Dry Eye Curly Coat Syndrome

Other Names: Congenital keratoconjunctivitis sicca and ichthyosiform dermatosis, CKSID
Affected Genes: FAM83H
Inheritance: Autosomal Recessive
Mutation: chr13:37328055 (canFam3): 1 bp deletion (del C)

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Common Symptoms

Dry Eye Curly Coat Syndrome is an inherited disease that affects the eyes, skin, and feet of Cavalier King Charles Spaniels. Affected dogs are usually diagnosed between 2-10 weeks of age with keratoconjuncitivits sicca and ichthyosiform dermatosis. Keratoconjunctivitis sicca, commonly called “dry eye”, is the result of abnormal tear production. Affected dogs often have mucoid, green discharge around their eyes and can develop severe corneal ulcers. Ichthyosiform dermatosis in affected Cavalier King Charles Spaniels is characterized by frizzy sparse hair, dry flakey skin, thickened foot pads, and malformed nails. The skin on the footpads and nails can slough and make standing and walking painful for affected dogs. Affected dogs are also predisposed to dental disease.

Breed-Specific Information for the Cavalier King Charles Spaniel

The Mutation of the FAM83H gene associated with dry eye curly coat syndrome has been identified in Cavalier King Charles Spaniels, although its overall frequency in this breed is unknown.

Testing Tips

Genetic testing of the FAM83H gene in Cavalier King Charles Spaniels will reliably determine whether a dog is a genetic Carrier of dry eye curly coat syndrome. Dry Eye Curly Coat Syndrome is inherited in an Autosomal Recessive manner in dogs meaning that they must receive two copies of the mutated gene (one from each parent) to develop the disease. In general, carrier dogs do not have features of the disease but when bred with another carrier of the same Mutation, there is a risk of having affected pups. Each pup that is born to this pairing has a 25% chance of inheriting the disease and a 50% chance of inheriting one copy and being a carrier of the FAM83H gene mutation. Reliable genetic testing is important for determining breeding practices. In order to eliminate this mutation from breeding lines and to avoid the potential of producing affected pups, breeding of known carriers to each other is not recommended. Cavalier King Charles Spaniels that are not carriers of the mutation have no increased risk of having affected pups.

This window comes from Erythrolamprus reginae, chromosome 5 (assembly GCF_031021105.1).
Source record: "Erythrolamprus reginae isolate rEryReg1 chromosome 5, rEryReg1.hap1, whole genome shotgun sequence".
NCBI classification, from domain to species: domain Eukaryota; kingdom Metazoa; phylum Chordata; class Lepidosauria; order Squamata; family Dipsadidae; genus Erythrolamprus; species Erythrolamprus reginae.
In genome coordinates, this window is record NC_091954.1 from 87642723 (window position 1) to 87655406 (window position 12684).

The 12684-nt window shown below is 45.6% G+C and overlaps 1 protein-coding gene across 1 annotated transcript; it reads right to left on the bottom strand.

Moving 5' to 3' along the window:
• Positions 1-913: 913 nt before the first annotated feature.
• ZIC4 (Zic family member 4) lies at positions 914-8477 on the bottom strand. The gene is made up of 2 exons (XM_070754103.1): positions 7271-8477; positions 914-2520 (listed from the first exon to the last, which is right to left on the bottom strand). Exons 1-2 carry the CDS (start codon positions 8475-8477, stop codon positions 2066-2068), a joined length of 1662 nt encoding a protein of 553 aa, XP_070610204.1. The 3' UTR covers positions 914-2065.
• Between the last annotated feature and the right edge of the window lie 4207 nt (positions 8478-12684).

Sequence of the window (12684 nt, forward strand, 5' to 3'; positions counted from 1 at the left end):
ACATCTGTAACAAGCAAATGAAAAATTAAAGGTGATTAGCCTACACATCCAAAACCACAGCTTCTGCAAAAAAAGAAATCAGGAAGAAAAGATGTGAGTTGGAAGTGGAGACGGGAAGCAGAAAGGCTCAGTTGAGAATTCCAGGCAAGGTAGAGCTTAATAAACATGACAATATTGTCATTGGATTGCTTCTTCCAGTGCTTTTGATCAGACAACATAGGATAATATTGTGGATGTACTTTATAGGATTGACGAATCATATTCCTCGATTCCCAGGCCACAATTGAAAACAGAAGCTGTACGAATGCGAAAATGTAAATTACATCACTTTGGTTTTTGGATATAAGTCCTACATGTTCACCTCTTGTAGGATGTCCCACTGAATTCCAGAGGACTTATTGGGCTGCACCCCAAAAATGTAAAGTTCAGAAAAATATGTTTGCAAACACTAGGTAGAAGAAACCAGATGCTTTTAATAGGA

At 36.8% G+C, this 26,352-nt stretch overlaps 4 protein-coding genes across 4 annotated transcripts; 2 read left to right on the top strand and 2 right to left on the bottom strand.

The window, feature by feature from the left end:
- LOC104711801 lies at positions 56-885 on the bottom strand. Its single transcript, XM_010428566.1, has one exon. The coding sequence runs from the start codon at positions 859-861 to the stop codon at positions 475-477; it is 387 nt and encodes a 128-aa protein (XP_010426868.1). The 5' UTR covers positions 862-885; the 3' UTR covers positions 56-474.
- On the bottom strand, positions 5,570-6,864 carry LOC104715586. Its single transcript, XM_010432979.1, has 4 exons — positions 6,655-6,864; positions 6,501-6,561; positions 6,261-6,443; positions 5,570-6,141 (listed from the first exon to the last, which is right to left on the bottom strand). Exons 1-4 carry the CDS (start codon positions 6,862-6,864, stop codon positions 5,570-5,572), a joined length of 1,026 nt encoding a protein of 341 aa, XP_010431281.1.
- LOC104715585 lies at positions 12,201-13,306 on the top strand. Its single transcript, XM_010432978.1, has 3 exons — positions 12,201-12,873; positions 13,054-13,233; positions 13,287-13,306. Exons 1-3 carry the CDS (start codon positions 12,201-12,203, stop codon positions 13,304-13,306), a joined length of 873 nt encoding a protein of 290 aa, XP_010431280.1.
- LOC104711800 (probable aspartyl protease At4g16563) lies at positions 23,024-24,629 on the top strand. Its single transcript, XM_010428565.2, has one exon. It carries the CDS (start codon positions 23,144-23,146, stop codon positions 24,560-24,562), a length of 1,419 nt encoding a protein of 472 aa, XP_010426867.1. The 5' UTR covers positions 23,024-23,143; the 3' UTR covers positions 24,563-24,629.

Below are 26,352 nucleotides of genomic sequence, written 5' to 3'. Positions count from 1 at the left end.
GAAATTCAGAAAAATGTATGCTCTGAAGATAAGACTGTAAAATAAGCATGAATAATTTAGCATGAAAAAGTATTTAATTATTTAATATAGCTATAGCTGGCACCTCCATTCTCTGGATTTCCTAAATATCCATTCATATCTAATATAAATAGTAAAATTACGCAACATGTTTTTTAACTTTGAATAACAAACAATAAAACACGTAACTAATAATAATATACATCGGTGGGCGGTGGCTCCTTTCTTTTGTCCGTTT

There may be other causes of this condition in dogs and a normal result does not exclude a different mutation in this gene or any other gene that may result in a similar genetic disease or trait.


  • Barnett KC. Congenital keratoconjunctivitis sicca and ichthyosiform dermatosis in the cavalier King Charles spaniel. J Small Anim Pract. 2006 Sep;47(9):524-8. [PubMed: 16961470]
  • Hartley C, Donaldson D, Smith KC, Henley W, Lewis TW, Blott S, Mellersh C, Barnett KC. Congenital keratoconjunctivitis sicca and ichthyosiform dermatosis in 25 Cavalier King Charles spaniel dogs - Part I: clinical signs, histopathology, and inheritance. Vet Ophthalmol. 2012 Sep;15(5):315-26. [PubMed: 22212237]